Berlin museums might house the iconic Nefertiti bust, the Ishtar gate of ancient Babylon or Rembrandt masterpieces, but they still trail global counterparts in popularity—and the coronavirus is making things worse. Millions of euros have been poured into the institutions, yet the 19 museums managed by the Prussian Cultural Heritage Foundation (SPK) attracted just 4.2 million visitors last year, while the Louvre alone drew 9.6 million. Alarmed by lacklustre public interest, Germany is planning a major shake-up after a report commissioned by Chancellor Angela Merkel’s government slammed the foundation as dysfunctional, outdated and out of touch.
For Joerg Haentzschel, a culture journalist at the Sueddeutsche Zeitung newspaper, the capital’s museums are plagued by “a persistent culture of exclusivity, lack of transparency and institutional arrogance. “Those responsible for museums are still serving their own peers first and foremost, rather than bringing everyone in—children, people with dementia, people from other origins and educational backgrounds,” he said.
Around the corner from Potsdamer Platz in the city’s bustling business district, the Gemaeldegalerie sits quietly in the shadows of shiny high-rises, its exhibition halls typically dotted with just a handful of visitors. The museum boasts world-famous masterpieces by Caravaggio, Rembrandt and Vermeer—and yet it attracted only 310,000 visitors last year. And that was before the pandemic hit. The Gemaeldegalerie is one of 19 museums managed by the SPK, one of the most important cultural institutions in the world with 15 collections and 4.7 million items.
The SPK’s most treasured possession, which has pride of place in the Neues Museum, is a limestone bust of Nefertiti, considered by some to be the most famous depiction of a female face in the world after the Mona Lisa. But comparisons with the Louvre end there. At the Gemaeldegalerie, there are no crowds jostling for a glimpse of the ancient Egyptian queen.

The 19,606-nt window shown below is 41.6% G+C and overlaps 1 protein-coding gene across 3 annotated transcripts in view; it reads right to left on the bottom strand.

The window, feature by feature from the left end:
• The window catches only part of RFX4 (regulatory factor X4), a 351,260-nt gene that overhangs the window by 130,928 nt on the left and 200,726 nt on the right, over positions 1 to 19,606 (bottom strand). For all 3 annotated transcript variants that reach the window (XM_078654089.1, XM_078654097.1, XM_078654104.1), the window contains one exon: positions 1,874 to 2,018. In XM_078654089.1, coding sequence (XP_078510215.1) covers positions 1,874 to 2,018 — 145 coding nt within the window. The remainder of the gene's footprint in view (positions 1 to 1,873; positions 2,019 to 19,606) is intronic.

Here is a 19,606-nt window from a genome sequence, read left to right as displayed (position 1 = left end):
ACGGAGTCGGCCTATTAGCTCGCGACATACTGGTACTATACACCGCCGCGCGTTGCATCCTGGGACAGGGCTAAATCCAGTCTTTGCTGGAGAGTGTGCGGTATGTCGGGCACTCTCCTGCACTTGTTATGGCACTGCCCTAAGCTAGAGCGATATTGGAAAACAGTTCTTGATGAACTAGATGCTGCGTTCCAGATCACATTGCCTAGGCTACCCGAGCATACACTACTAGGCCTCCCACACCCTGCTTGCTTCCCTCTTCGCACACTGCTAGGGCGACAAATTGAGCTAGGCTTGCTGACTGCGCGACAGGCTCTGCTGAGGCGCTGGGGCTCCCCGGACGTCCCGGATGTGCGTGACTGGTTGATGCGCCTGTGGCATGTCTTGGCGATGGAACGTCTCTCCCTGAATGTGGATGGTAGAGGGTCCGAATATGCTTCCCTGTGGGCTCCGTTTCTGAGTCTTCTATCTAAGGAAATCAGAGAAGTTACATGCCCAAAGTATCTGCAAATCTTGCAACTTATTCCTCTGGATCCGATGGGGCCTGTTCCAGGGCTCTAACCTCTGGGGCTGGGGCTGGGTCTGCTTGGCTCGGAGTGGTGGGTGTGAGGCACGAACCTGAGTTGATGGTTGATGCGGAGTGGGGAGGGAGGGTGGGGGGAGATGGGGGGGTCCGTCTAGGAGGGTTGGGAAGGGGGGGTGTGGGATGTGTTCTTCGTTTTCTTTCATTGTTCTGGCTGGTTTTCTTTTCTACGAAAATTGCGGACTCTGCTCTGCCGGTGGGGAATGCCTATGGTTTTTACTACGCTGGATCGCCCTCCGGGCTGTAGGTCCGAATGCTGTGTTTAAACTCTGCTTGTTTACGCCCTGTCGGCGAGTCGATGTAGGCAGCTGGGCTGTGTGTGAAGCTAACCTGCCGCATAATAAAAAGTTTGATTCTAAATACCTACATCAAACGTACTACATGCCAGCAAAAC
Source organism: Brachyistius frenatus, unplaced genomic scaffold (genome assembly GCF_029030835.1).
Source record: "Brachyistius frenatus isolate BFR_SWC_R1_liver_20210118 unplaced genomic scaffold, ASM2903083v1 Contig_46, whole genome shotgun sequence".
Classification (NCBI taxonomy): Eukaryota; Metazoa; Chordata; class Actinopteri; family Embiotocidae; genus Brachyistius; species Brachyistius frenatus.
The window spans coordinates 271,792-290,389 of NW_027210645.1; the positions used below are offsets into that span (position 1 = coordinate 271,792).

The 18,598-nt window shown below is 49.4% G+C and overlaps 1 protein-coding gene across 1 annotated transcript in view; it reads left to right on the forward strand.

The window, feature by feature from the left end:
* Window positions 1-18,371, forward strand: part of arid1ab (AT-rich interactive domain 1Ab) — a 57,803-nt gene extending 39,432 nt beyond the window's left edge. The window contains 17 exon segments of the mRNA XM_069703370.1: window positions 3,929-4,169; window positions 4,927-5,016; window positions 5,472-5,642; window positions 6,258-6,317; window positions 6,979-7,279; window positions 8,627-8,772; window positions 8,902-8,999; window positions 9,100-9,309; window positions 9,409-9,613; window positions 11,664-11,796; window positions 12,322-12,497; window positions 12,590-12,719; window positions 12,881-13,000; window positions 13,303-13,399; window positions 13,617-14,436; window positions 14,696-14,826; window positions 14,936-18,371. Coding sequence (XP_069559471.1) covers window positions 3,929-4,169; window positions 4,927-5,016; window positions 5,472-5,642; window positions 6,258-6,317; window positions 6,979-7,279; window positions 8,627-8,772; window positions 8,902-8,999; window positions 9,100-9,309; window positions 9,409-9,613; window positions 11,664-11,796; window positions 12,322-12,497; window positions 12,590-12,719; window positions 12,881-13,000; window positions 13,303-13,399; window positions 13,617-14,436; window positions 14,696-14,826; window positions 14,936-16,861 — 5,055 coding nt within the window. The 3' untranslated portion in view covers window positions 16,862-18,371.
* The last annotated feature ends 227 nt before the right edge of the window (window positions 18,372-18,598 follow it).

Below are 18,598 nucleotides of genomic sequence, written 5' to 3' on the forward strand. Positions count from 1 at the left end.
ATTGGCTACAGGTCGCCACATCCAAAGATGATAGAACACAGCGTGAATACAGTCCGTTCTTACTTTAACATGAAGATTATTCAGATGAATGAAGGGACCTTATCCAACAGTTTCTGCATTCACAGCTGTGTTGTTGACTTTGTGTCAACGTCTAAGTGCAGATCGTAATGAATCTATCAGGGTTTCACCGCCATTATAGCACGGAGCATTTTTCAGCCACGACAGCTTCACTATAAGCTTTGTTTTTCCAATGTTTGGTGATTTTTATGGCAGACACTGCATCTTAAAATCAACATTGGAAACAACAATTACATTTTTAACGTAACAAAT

And this despite Berlin’s reputation as a vibrant cultural hub, attracting artists in droves from all over the world—and a tourism industry that has exploded over the past decade, though now hobbled by COVID-19. In the damning report, experts called for the SPK to be abolished and replaced by four separate bodies. With around 2,000 employees and a budget of 335 million euros ($381 million) this year, the SPK is the largest cultural sector employer in Germany. The experts pointed in particular to failures in the digital arena, accentuated at a time when many of the world’s museums are relying on the internet due to international travel restrictions.
“Many international museums have a large number of followers on social media,” Marina Muenkler, who chaired the working group behind the report, told the Tagesspiegel newspaper. “Museums need to be in contact with the public before they come to the museum … Apps can be created for exhibitions. But this is often no longer possible in Berlin, because many museums do not have wi-fi.” The report criticised a reliance on “ partly … outdated ideas about museum work” and a failure to reflect the “diversity of the world”. As a result, Berlin’s museums “have partly lost or risk losing touch with international developments,” it said. The criticism comes despite millions of euros spent on ambitious cultural projects in the German capital in recent years.
Take the James Simon Gallery, the new entrance building to Berlin’s UNESCO World Heritage-listed Museum Island designed by star British architect David Chipperfield—at a cost of 134 million euros. Or the Neue Nationalgalerie with its Expressionist gems, due to reopen next year after more than five years of renovation work, also led by Chipperfield. For Culture Minister Monika Gruetters, the report marked a “first, very important step towards making the foundation future-proof”, or adapted to future challenges, as she promised to reform the SPK within three to five years.—AFP